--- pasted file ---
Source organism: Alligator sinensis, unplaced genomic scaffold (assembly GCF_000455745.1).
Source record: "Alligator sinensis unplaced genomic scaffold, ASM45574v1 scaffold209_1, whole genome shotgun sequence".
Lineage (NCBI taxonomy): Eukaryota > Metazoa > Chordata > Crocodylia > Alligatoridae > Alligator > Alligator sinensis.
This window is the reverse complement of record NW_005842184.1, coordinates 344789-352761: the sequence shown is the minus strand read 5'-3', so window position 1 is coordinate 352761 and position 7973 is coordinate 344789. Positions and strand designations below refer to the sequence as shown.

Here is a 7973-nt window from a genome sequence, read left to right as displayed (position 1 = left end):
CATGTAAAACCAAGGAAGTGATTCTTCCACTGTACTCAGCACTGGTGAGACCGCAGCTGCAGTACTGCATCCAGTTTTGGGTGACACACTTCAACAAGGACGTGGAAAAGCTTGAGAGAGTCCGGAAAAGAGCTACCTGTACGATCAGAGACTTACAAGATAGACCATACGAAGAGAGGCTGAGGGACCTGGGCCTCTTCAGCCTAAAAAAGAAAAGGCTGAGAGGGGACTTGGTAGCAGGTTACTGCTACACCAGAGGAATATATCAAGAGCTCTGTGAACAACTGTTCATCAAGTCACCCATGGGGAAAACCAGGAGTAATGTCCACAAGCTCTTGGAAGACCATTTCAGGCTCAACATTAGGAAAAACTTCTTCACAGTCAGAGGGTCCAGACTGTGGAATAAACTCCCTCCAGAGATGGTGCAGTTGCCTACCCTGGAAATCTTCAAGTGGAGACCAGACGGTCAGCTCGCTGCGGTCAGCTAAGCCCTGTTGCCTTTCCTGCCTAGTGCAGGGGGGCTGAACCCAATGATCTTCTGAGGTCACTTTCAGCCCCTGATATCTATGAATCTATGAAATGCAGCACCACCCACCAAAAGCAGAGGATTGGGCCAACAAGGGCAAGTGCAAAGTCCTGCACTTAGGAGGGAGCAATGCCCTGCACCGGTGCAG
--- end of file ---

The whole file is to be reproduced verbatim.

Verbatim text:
Source organism: Alligator sinensis, unplaced genomic scaffold (assembly GCF_000455745.1).
Source record: "Alligator sinensis unplaced genomic scaffold, ASM45574v1 scaffold209_1, whole genome shotgun sequence".
Lineage (NCBI taxonomy): Eukaryota > Metazoa > Chordata > Crocodylia > Alligatoridae > Alligator > Alligator sinensis.
This window is the reverse complement of record NW_005842184.1, coordinates 344789-352761: the sequence shown is the minus strand read 5'-3', so window position 1 is coordinate 352761 and position 7973 is coordinate 344789. Positions and strand designations below refer to the sequence as shown.

Here is a 7973-nt window from a genome sequence, read left to right as displayed (position 1 = left end):
CATGTAAAACCAAGGAAGTGATTCTTCCACTGTACTCAGCACTGGTGAGACCGCAGCTGCAGTACTGCATCCAGTTTTGGGTGACACACTTCAACAAGGACGTGGAAAAGCTTGAGAGAGTCCGGAAAAGAGCTACCTGTACGATCAGAGACTTACAAGATAGACCATACGAAGAGAGGCTGAGGGACCTGGGCCTCTTCAGCCTAAAAAAGAAAAGGCTGAGAGGGGACTTGGTAGCAGGTTACTGCTACACCAGAGGAATATATCAAGAGCTCTGTGAACAACTGTTCATCAAGTCACCCATGGGGAAAACCAGGAGTAATGTCCACAAGCTCTTGGAAGACCATTTCAGGCTCAACATTAGGAAAAACTTCTTCACAGTCAGAGGGTCCAGACTGTGGAATAAACTCCCTCCAGAGATGGTGCAGTTGCCTACCCTGGAAATCTTCAAGTGGAGACCAGACGGTCAGCTCGCTGCGGTCAGCTAAGCCCTGTTGCCTTTCCTGCCTAGTGCAGGGGGGCTGAACCCAATGATCTTCTGAGGTCACTTTCAGCCCCTGATATCTATGAATCTATGAAATGCAGCACCACCCACCAAAAGCAGAGGATTGGGCCAACAAGGGCAAGTGCAAAGTCCTGCACTTAGGAGGGAGCAATGCCCTGCACCGGTGCAG